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You are here : 3-RX.com > Medical Encyclopedia > Medical Symptoms > Excessive Thirst: Treatment & Monitoring

Excessive Thirst

Alternate Names : Polydipsia

Excessive Thirst | Symptoms & Signs | Diagnosis & Tests | Prevention & Expectations | Treatment & Monitoring

What are the treatments for the condition?

Treatment is directed at the cause. For example, a person with diabetes may use insulin injections or other medications to control blood sugar levels. Someone who is dehydrated is given fluids. If a person is unable to drink extra fluid, it can be supplied an through an intravenous (IV) tube. This is a special thin tube that is inserted through a person's skin and into a vein, usually in the hand or forearm. This may be necessary if a person if vomiting and cannot hold fluids down. Someone with hyperthyroidism may need medication, surgery, or radioactive therapy to treat the condition. A person who abuses drugs may need drug rehabilitation. An individual who has psychogenic polydipsia is often treated with psychotherapy, and possibly medications.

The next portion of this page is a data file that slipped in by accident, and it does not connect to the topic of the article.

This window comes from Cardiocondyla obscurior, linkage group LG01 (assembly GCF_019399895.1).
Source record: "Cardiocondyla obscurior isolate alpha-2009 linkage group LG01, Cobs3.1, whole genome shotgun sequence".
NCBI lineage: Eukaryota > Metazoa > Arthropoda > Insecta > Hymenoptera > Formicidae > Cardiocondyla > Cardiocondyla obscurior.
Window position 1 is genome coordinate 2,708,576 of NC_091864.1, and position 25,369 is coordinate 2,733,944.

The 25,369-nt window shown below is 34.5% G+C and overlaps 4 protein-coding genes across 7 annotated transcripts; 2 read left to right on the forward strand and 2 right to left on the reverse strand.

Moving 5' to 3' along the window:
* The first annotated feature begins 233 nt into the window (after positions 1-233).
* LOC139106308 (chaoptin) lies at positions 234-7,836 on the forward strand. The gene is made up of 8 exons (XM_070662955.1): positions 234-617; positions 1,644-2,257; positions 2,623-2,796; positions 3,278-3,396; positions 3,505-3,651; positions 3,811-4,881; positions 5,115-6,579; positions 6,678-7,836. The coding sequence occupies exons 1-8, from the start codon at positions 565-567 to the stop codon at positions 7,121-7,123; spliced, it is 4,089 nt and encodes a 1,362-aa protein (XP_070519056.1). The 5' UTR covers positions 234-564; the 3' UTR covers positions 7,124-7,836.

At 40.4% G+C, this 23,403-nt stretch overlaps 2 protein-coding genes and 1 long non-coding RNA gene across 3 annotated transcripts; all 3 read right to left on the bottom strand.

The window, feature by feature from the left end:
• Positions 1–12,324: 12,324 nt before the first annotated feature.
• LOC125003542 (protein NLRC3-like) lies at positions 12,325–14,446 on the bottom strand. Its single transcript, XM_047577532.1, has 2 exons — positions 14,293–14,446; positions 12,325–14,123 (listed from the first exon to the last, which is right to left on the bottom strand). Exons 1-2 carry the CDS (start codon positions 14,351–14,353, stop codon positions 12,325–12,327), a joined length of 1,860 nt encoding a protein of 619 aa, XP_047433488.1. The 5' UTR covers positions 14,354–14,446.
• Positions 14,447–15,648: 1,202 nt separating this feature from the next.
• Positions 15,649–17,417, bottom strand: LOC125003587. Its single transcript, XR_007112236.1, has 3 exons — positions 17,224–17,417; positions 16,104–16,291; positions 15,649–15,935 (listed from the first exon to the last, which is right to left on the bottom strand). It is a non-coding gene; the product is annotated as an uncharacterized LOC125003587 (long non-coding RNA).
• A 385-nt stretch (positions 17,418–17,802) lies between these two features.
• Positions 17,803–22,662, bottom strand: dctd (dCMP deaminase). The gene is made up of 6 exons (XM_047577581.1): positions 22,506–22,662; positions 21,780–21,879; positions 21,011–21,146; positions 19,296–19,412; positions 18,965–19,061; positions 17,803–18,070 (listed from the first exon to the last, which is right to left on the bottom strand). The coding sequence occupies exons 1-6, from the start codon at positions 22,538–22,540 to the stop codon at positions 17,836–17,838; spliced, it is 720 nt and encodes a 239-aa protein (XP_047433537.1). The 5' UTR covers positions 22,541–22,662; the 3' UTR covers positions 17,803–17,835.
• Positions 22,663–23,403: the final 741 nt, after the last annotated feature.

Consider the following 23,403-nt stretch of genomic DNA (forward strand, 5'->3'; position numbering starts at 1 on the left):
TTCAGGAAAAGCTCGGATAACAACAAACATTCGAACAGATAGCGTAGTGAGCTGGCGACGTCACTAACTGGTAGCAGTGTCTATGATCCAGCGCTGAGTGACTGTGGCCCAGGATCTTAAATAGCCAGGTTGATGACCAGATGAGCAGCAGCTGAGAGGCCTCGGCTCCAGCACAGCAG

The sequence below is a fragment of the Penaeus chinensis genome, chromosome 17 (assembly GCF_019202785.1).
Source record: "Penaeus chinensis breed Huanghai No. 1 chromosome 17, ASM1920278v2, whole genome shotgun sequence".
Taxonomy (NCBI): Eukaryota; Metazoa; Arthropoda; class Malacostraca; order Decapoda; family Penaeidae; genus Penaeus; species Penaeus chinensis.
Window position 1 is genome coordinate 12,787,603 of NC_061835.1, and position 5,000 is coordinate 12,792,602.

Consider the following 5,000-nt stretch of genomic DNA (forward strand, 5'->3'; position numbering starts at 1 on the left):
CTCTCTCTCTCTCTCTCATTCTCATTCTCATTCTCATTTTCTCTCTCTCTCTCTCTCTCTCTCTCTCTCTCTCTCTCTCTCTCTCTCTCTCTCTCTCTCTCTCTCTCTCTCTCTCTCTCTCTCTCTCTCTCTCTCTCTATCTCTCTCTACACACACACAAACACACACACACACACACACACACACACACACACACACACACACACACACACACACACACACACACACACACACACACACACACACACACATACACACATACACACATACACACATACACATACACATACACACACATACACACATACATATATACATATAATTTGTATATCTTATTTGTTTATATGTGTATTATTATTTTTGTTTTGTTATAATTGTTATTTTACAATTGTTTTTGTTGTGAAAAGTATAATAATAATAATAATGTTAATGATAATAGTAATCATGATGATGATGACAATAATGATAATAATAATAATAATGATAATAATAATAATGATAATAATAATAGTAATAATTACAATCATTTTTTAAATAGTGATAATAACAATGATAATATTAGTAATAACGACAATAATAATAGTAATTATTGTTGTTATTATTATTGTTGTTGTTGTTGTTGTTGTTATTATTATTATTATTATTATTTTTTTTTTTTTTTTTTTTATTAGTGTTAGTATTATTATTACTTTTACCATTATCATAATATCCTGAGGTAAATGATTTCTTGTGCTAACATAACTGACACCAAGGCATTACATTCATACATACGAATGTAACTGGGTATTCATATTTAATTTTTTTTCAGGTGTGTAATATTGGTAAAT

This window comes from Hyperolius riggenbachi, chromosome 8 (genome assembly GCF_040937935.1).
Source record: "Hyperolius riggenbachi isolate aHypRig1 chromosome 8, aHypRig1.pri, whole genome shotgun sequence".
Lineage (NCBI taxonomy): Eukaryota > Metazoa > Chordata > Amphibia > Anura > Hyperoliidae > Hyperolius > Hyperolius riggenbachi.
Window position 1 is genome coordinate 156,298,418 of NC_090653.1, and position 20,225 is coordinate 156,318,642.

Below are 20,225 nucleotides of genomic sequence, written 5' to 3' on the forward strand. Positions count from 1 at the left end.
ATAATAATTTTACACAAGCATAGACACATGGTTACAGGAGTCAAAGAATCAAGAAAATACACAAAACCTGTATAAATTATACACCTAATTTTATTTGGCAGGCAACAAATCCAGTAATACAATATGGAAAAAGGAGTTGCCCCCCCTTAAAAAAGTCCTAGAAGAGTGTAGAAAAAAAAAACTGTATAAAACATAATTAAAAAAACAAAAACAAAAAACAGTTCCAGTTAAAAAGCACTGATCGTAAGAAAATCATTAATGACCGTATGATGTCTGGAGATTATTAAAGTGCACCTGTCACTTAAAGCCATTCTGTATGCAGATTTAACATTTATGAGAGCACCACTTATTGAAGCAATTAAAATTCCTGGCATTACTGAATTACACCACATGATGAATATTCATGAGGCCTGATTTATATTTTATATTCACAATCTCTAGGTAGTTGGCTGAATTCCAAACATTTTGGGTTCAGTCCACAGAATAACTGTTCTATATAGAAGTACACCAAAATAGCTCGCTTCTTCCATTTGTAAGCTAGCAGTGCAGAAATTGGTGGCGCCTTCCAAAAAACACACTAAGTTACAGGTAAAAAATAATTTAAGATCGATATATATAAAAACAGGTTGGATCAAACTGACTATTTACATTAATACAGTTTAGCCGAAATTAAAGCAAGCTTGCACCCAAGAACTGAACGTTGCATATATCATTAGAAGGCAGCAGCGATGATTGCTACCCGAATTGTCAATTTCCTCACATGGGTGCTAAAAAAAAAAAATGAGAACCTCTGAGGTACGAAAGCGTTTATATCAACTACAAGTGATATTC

What are the side effects of the treatments?

Side effects depend on the treatments used. For example, medications can cause allergic reactions, stomach upset or headaches. Surgery carries a risk of bleeding and infection.

What happens after treatment for the condition?

Once treated, a person with dehydration often needs no further treatment. Someone with diabetes needs lifelong monitoring and treatment for their diabetes. An individual who stops abusing drugs may not longer experience excessive thirst.

How is the condition monitored?

Any changes or response to treatment can be reported to the healthcare provider. Other monitoring is related to the cause. For example, someone with diabetes needs to check blood sugar levels every day.

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Excessive Thirst: Prevention & Expectations


Author: Adam Brochert, MD
Reviewer: Melissa Sanders, PharmD
Date Reviewed: 06/07/01

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